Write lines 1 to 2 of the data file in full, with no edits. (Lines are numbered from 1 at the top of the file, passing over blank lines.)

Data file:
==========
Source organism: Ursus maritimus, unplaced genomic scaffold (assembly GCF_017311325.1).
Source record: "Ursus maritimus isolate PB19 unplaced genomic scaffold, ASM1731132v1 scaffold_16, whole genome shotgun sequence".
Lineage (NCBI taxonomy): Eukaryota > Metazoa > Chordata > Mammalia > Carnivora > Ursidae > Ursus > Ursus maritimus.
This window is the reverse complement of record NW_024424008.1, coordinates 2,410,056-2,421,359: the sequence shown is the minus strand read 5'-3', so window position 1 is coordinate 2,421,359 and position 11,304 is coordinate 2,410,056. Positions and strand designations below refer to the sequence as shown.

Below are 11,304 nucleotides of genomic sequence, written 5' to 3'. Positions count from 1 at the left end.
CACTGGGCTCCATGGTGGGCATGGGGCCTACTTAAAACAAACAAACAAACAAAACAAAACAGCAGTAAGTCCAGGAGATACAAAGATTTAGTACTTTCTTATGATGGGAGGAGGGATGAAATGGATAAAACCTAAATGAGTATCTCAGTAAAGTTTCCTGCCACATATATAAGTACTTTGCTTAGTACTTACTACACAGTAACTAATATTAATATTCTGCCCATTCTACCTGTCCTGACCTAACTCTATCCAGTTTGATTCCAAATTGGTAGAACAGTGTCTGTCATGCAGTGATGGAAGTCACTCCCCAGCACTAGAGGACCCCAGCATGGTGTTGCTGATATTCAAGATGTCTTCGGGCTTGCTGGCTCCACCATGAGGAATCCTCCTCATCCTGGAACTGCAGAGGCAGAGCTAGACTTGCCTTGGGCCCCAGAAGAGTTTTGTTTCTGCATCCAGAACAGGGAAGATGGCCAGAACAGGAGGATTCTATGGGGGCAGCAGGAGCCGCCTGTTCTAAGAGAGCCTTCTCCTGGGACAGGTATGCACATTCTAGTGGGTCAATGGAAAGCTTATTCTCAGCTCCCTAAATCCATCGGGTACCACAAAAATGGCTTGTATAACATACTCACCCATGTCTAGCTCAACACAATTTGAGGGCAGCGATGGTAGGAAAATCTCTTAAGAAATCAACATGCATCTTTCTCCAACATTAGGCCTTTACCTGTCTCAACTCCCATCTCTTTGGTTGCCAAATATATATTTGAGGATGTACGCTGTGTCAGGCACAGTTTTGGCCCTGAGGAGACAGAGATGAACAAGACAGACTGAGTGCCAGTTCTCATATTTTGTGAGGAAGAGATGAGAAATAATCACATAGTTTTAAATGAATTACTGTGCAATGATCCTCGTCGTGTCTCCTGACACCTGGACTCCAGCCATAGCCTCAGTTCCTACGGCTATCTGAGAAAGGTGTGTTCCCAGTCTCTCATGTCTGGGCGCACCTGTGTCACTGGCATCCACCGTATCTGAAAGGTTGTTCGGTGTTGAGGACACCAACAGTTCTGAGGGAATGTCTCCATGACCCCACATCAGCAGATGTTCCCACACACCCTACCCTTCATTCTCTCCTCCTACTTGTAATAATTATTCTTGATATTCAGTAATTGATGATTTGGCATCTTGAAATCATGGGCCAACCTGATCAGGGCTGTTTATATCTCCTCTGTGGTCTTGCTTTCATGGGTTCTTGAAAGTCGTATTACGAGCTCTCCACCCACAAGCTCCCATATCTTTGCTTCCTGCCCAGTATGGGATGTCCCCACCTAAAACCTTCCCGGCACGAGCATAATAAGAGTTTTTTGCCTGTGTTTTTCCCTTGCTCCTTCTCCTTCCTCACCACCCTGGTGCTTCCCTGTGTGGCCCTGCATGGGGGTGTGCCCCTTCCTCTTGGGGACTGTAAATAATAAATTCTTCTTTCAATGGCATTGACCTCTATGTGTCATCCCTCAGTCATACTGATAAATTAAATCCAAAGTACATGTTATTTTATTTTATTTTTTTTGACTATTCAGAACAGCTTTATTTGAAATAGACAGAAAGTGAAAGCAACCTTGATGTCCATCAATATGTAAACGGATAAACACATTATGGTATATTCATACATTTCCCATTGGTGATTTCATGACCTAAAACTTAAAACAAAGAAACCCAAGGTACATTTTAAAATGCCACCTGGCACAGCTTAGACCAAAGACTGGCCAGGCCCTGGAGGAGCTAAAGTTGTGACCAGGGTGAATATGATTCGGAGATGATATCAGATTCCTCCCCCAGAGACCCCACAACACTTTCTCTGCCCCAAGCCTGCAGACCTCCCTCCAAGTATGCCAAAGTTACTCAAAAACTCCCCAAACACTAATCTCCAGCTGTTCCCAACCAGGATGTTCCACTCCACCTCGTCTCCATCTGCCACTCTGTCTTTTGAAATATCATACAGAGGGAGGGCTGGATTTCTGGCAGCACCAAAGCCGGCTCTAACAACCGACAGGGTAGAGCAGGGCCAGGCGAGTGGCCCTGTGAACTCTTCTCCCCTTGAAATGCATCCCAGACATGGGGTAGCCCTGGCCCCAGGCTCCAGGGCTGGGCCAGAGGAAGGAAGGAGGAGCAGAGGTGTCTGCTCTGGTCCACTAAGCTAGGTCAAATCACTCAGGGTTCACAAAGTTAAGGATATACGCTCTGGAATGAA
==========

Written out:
Source organism: Ursus maritimus, unplaced genomic scaffold (assembly GCF_017311325.1).
Source record: "Ursus maritimus isolate PB19 unplaced genomic scaffold, ASM1731132v1 scaffold_16, whole genome shotgun sequence".